This blog is intended to go along with Population: An Introduction to Concepts and Issues, by John R. Weeks, published by Cengage Learning. The latest edition is the 12th (it came out in 2015), but this blog is meant to complement any edition of the book by showing the way in which demographic issues are regularly in the news.

If you are a user of my textbook and would like to suggest a blog post idea, please email me at: john.weeks@sdsu.edu

Sunday, February 19, 2012

Trying to Balance Diet and Development

The UN's Food and Agriculture Organization (FAO) estimates that out of the seven billion humans alive right now, three billion of us are eating badly--one billion have too little to eat, another billion have enough calories but not good nutrition, and a third billion are malnourished in the sense that they eat too much and are obese. The Economist this week has a lengthy summary of the global situation, and it is neither a pretty nor a terribly hopeful picture.

Malnutrition is attracting attention now because the damage it does has only recently begun to sink in. The misery of lacking calories—bloated bellies, wasted limbs, the lethargy of famine—is easy to spot. So are the disastrous effects of obesity. By contrast, the ravages of inadequate nutrition are veiled, but no less dreadful.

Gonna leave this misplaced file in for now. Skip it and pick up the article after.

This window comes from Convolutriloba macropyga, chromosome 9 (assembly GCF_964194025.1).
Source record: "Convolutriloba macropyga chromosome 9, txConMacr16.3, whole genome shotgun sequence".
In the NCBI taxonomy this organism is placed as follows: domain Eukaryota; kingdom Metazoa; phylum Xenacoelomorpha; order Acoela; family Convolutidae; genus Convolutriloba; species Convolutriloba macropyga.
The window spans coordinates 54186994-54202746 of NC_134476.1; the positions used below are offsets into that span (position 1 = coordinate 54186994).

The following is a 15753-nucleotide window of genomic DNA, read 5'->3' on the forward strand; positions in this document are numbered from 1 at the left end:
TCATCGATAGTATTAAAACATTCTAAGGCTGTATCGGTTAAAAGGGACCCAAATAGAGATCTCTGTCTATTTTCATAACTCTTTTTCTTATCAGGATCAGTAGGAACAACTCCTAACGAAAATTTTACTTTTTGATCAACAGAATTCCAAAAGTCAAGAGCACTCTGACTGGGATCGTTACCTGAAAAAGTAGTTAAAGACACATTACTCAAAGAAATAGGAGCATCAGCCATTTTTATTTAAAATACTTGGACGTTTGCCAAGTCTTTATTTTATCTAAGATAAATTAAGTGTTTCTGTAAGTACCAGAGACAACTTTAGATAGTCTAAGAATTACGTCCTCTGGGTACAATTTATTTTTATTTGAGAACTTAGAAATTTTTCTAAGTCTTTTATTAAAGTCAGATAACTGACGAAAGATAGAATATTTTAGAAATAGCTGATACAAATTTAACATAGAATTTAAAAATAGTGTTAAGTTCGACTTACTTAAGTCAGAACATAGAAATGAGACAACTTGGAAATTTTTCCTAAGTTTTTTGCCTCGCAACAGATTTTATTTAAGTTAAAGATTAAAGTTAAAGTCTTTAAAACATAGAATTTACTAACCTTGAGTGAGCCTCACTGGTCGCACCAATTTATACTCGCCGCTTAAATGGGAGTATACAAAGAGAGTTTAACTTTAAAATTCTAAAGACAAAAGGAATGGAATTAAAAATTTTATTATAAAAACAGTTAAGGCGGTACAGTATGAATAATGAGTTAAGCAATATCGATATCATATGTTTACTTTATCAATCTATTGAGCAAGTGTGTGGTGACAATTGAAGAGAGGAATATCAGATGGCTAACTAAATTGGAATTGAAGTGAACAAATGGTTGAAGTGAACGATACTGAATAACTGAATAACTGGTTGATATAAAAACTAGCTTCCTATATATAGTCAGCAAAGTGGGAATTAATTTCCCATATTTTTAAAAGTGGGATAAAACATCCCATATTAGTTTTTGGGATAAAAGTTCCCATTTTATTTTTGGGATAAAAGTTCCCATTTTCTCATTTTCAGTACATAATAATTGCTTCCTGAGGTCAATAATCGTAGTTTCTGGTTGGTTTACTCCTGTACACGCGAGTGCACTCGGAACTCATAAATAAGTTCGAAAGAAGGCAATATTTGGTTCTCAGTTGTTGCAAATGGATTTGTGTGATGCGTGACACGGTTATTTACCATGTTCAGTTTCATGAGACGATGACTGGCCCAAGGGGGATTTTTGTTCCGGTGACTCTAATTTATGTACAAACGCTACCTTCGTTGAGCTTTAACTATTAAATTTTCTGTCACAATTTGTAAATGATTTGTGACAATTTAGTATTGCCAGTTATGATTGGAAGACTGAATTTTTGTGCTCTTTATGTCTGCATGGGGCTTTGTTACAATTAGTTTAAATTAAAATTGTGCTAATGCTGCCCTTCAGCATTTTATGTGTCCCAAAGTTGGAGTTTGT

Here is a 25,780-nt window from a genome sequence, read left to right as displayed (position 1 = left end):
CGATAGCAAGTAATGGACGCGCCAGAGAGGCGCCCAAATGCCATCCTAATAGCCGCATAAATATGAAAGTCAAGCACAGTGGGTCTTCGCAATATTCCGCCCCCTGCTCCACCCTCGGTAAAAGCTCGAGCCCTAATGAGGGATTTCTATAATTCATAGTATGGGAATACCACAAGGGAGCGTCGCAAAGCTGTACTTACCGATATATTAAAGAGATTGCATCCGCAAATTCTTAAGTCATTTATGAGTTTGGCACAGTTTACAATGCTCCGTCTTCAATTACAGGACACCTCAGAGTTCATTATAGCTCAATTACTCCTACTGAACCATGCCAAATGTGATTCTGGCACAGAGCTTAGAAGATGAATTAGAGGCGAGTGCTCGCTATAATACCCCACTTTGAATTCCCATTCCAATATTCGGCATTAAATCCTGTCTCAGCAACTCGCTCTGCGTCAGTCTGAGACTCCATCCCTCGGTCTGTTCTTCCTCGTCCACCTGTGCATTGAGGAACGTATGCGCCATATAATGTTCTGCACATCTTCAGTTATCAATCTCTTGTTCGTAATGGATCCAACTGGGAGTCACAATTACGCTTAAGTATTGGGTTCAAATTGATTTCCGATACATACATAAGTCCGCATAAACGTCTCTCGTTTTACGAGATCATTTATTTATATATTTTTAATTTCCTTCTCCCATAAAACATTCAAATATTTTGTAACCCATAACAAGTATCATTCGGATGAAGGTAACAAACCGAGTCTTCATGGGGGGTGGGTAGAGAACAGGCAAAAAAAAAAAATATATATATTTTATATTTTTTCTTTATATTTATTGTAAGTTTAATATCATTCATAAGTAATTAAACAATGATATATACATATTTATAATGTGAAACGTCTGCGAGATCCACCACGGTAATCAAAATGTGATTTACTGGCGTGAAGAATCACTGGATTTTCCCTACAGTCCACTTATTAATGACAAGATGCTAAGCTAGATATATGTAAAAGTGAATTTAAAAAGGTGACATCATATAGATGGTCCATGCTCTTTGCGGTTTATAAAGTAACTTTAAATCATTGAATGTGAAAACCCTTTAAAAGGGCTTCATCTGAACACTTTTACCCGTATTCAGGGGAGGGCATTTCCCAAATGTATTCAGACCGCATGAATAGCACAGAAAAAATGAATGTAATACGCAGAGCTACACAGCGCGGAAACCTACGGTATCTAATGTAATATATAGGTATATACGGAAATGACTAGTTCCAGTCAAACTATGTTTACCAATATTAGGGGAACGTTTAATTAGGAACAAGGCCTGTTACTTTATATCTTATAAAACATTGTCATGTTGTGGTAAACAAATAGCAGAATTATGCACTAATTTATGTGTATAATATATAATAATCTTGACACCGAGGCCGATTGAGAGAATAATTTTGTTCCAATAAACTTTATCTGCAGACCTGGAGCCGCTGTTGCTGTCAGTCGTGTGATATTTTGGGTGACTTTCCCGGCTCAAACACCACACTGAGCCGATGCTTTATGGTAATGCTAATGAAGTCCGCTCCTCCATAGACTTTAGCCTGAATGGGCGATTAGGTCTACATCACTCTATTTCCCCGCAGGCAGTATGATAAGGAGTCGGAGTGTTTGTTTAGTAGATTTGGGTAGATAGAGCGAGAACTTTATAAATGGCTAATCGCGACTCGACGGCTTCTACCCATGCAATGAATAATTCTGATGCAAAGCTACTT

More than 160m children in developing countries suffer from a lack of vitamin A; 1m die because they have weak immune systems and 500,000 go blind each year. Iron deficiency causes anaemia, which affects almost half of poor-country children and over 500m women, killing more than 60,000 of them each year in pregnancy. Iodine deficiency—easily cured by adding the stuff to salt—causes 18m babies each year to be born with mental impairments.
Malnutrition is associated with over a third of children’s deaths and is the single most important risk factor in many diseases. A third of all children in the world are underweight or stunted (too short for their age), the classic symptoms of malnourishment [note that these data come mainly from the Demographic and Health Surveys].

A major part of the problem is that nutrition is very complex and we humans are very good at preferring food that is not necessarily very good for us. To be sure, there are many projects underway to change the latter, especially, but it is not easy to imagine things changing very quickly.

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